The Turkish lira hit a record low against the euro and bond yields rose to the highest in more than three months on Tuesday, as investors fretted about a widening current account, conflict in Syria and the possibility of early elections.
The lira weakened as far as 4.7761 to the euro and against the dollar touched a low of 3.8715, its weakest since mid-December.
"The lira has fared much worse than other emerging market currencies and that seems like a response to a worsening of the Turkish data," said William Jackson, a senior emerging markets economist at Capital Economics.
He highlighted the rapid deterioration in the current account data in recent months. The deficit surged to $.7096 billion in January from $2.694 billion a year earlier, data showed on Monday.
The 10-year benchmark bond yield rose to 12.75 percent, its highest since Nov. 2017 and up from 12.38 a day earlier. It has risen some 90 basis points since the start of last week, also hit by higher-than-expected inflation and a rating downgrade.
Moody's cut Turkey's sovereign rating further into junk territory last week, citing a weakening of institutions and the increased current account risks.
Another source of concern was the Turkish military's operation against the Kurdish YPG militia in Syria's Afrin, which has now reached a critical stage with the army and its rebel allies encircling the region's main town.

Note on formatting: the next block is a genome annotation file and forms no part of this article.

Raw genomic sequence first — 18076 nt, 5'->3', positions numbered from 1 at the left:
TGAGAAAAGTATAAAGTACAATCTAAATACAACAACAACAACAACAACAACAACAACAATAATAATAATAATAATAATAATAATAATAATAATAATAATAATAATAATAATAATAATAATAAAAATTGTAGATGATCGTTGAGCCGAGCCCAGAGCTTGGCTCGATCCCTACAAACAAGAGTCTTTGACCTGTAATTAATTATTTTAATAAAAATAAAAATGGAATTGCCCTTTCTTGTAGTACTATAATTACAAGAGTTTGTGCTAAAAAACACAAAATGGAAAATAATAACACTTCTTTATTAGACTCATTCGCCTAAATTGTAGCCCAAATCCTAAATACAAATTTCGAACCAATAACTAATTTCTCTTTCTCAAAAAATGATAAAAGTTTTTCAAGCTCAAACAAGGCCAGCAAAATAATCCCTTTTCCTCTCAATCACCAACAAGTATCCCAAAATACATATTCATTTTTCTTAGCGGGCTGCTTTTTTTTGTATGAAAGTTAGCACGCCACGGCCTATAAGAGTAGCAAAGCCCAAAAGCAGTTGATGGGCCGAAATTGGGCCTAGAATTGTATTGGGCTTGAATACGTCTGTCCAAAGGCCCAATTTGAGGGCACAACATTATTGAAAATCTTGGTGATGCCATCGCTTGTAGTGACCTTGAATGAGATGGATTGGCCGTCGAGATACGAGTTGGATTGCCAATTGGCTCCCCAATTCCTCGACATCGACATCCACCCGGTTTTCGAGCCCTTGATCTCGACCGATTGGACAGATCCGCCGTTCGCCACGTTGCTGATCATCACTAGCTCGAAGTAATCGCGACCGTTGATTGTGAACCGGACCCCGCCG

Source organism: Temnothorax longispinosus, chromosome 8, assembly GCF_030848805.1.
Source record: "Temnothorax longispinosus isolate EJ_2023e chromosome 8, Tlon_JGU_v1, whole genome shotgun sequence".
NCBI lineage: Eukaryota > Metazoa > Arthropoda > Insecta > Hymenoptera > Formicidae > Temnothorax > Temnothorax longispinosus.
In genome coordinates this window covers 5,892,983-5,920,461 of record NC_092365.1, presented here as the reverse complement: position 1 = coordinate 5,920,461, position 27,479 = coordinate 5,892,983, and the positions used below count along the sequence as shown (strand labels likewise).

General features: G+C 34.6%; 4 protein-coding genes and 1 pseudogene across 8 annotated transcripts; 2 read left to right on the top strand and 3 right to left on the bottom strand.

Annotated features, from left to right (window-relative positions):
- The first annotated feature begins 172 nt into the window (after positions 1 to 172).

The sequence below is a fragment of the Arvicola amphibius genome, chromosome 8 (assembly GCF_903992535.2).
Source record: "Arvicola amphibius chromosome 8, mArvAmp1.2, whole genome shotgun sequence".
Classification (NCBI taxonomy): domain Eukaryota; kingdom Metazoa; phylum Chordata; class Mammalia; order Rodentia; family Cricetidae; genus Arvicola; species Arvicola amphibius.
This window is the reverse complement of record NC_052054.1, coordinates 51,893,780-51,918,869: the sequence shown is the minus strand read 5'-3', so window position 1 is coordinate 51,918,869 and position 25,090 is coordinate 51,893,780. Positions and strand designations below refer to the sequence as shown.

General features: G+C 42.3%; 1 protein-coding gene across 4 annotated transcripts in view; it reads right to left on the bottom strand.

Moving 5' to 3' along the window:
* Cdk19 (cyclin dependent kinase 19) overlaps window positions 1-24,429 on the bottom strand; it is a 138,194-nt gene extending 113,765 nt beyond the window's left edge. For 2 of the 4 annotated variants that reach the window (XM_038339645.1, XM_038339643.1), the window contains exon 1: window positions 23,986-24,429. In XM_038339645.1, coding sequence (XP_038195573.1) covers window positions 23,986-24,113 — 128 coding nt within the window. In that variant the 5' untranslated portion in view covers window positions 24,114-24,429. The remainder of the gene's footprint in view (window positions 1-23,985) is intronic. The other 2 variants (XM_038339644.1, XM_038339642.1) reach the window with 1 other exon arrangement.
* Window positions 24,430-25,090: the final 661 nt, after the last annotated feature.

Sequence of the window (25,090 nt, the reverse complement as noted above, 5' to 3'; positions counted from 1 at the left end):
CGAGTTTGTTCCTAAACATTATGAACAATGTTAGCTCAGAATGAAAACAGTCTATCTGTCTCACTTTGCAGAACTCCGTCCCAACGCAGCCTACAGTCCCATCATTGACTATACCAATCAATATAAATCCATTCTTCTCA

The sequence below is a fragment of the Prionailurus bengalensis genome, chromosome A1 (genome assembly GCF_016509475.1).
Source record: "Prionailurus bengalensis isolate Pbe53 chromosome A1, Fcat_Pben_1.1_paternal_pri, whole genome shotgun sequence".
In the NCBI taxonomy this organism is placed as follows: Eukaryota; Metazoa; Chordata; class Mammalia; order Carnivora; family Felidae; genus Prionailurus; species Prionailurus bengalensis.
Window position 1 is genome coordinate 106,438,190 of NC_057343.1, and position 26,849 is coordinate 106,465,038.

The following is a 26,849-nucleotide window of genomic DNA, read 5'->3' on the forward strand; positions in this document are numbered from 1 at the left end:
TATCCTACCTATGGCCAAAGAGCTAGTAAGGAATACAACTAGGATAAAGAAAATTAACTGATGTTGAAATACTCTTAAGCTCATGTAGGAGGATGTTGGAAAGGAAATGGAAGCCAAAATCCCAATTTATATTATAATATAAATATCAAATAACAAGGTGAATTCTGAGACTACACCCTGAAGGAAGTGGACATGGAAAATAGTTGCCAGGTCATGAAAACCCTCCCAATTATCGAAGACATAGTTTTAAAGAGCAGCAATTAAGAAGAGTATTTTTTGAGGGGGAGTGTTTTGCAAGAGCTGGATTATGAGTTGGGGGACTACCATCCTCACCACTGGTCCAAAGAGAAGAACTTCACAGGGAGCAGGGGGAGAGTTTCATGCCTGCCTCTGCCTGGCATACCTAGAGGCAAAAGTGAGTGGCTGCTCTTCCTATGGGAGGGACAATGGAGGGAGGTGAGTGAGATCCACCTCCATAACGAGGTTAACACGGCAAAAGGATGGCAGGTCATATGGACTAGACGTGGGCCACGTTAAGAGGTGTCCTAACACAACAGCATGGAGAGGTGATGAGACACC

Also, Turkey's parliament passed a law revamping electoral regulations on Tuesday, backing controversial legislation the opposition has said could open the door to fraud and jeopardise the fairness of 2019 polls.
"It is not each of these (factors) on their own, but coming together, they may have harmed foreign perceptions," said a forex trader at one bank. "It is worrying that the bond market selling pressure is mainly foreign selling."
In a tap of a five-year fixed coupon bond on Tuesday, the Treasury sold a net 948 million lira ($245 million) at an average compound yield of 13.30 percent.
Turkish sovereign dollar bonds fell across the curve, with the 2041 issue down 0.6 cents to a more than one-year low, according to Thomson Reuters data. Turkish five-year credit default swaps rose 5 basis points to 174 bps, a one-week high, according to IHS Markit.
The changes in the electoral law seemed aimed at going for early elections, either July or perhaps October, said Timothy Ash, a strategist at Blue Bay Asset Management.
"Turkish markets never perform very well in the run-up to elections," he said.
However, government officials have repeatedly said that early elections are not on the agenda and will be held as scheduled in 2019.